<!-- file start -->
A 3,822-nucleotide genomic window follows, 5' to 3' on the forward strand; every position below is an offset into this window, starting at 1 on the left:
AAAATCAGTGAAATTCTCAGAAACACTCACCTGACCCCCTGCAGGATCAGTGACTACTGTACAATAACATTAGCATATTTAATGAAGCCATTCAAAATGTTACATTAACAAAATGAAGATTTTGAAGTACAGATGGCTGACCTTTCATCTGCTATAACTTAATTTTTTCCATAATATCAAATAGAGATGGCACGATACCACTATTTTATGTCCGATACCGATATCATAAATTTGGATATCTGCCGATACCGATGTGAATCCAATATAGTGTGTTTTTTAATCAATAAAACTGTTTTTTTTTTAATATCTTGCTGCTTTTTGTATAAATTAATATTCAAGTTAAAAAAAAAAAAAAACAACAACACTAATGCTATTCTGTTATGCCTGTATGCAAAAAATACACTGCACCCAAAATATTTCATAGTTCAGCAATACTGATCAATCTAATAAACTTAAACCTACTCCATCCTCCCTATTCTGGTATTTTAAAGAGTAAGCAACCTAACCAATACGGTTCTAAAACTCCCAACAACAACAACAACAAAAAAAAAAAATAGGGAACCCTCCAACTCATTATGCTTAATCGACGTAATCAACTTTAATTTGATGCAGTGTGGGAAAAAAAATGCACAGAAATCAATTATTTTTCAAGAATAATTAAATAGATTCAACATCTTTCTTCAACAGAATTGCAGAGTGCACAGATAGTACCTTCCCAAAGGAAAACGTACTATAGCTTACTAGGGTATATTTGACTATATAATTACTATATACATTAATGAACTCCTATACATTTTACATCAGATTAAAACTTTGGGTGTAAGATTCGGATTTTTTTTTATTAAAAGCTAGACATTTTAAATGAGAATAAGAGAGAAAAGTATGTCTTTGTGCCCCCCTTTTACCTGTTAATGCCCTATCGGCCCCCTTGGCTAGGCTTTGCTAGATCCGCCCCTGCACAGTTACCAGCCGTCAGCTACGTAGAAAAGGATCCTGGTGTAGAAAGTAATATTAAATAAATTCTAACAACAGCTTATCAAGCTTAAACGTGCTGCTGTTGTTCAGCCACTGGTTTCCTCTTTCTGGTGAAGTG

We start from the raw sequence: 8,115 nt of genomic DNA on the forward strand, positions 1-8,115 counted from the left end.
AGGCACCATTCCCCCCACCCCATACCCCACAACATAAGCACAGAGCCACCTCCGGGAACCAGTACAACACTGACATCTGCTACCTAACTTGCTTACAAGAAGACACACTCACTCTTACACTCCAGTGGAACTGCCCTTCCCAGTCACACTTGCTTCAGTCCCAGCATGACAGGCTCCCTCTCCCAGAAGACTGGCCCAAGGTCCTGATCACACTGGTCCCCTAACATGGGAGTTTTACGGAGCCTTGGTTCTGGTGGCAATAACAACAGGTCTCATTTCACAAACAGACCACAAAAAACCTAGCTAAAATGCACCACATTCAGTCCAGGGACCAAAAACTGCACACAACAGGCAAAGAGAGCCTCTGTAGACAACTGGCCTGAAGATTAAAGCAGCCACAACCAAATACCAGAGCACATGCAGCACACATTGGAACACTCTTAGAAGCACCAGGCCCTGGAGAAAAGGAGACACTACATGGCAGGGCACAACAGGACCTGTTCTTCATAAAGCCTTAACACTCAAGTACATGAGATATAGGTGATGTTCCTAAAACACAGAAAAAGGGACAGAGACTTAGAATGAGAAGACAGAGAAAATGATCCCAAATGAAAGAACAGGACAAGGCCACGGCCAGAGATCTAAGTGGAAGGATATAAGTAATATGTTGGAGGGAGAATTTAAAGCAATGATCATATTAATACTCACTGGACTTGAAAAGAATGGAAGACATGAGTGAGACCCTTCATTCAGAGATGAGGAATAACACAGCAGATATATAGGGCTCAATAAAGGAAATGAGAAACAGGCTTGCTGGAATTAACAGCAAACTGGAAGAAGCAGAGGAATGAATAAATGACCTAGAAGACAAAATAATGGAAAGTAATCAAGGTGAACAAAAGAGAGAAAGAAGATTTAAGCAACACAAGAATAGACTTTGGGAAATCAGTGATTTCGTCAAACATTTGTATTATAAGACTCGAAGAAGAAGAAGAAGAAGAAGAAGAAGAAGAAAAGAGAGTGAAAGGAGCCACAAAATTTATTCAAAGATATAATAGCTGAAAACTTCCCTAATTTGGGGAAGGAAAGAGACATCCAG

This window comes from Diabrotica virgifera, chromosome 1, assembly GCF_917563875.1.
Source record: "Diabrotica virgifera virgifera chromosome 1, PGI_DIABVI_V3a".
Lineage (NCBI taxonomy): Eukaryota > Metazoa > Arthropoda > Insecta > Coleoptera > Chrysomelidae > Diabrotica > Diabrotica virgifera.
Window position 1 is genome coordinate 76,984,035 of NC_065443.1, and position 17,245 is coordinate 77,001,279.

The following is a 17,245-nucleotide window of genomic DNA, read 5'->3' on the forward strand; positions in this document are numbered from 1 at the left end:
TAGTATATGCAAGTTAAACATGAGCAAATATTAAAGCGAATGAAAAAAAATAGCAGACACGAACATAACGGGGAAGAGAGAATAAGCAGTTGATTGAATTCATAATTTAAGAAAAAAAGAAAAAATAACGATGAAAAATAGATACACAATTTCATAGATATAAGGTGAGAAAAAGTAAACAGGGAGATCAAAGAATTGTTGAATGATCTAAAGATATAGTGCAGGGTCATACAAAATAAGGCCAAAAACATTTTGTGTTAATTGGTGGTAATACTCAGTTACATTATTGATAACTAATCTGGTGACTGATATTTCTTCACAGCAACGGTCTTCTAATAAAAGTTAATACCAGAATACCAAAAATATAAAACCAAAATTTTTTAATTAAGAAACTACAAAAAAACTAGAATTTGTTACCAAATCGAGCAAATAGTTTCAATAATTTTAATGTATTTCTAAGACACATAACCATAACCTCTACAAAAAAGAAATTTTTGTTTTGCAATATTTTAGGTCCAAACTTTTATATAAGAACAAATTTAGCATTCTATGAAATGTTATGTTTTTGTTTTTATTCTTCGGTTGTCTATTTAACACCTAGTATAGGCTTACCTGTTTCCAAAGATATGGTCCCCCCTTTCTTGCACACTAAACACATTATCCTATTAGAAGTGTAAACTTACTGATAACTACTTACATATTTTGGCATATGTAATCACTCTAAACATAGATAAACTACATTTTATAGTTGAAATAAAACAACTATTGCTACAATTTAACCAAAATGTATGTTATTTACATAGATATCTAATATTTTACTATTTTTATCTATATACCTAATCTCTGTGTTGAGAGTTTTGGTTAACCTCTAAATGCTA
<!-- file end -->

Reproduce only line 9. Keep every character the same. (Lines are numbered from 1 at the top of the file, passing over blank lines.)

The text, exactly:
The following is a 17,245-nucleotide window of genomic DNA, read 5'->3' on the forward strand; positions in this document are numbered from 1 at the left end: